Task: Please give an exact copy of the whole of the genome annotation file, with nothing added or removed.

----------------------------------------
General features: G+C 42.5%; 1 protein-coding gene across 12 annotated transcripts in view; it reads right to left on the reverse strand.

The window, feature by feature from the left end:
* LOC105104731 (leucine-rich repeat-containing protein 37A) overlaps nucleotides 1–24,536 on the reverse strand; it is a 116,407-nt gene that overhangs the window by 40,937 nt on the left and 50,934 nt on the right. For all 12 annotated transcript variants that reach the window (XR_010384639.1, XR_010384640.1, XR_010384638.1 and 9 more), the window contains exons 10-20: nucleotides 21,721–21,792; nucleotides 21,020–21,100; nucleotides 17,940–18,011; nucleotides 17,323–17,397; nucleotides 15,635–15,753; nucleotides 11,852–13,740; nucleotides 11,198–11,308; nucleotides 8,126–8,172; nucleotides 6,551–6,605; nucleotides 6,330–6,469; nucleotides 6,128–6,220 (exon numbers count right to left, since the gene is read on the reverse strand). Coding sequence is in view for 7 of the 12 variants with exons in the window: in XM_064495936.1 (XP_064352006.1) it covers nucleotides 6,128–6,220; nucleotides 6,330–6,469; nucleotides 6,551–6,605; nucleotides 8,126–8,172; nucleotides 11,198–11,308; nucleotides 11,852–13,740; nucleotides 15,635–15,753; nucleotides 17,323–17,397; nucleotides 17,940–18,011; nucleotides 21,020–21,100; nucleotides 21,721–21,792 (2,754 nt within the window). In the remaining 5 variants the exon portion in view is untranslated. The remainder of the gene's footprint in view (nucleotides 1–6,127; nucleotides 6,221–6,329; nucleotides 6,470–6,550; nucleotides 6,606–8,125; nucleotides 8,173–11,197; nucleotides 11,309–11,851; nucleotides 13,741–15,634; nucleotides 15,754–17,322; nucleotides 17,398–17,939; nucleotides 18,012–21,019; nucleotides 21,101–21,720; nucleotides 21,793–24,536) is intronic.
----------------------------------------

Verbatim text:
General features: G+C 42.5%; 1 protein-coding gene across 12 annotated transcripts in view; it reads right to left on the reverse strand.

The window, feature by feature from the left end:
* LOC105104731 (leucine-rich repeat-containing protein 37A) overlaps nucleotides 1–24,536 on the reverse strand; it is a 116,407-nt gene that overhangs the window by 40,937 nt on the left and 50,934 nt on the right. For all 12 annotated transcript variants that reach the window (XR_010384639.1, XR_010384640.1, XR_010384638.1 and 9 more), the window contains exons 10-20: nucleotides 21,721–21,792; nucleotides 21,020–21,100; nucleotides 17,940–18,011; nucleotides 17,323–17,397; nucleotides 15,635–15,753; nucleotides 11,852–13,740; nucleotides 11,198–11,308; nucleotides 8,126–8,172; nucleotides 6,551–6,605; nucleotides 6,330–6,469; nucleotides 6,128–6,220 (exon numbers count right to left, since the gene is read on the reverse strand). Coding sequence is in view for 7 of the 12 variants with exons in the window: in XM_064495936.1 (XP_064352006.1) it covers nucleotides 6,128–6,220; nucleotides 6,330–6,469; nucleotides 6,551–6,605; nucleotides 8,126–8,172; nucleotides 11,198–11,308; nucleotides 11,852–13,740; nucleotides 15,635–15,753; nucleotides 17,323–17,397; nucleotides 17,940–18,011; nucleotides 21,020–21,100; nucleotides 21,721–21,792 (2,754 nt within the window). In the remaining 5 variants the exon portion in view is untranslated. The remainder of the gene's footprint in view (nucleotides 1–6,127; nucleotides 6,221–6,329; nucleotides 6,470–6,550; nucleotides 6,606–8,125; nucleotides 8,173–11,197; nucleotides 11,309–11,851; nucleotides 13,741–15,634; nucleotides 15,754–17,322; nucleotides 17,398–17,939; nucleotides 18,012–21,019; nucleotides 21,101–21,720; nucleotides 21,793–24,536) is intronic.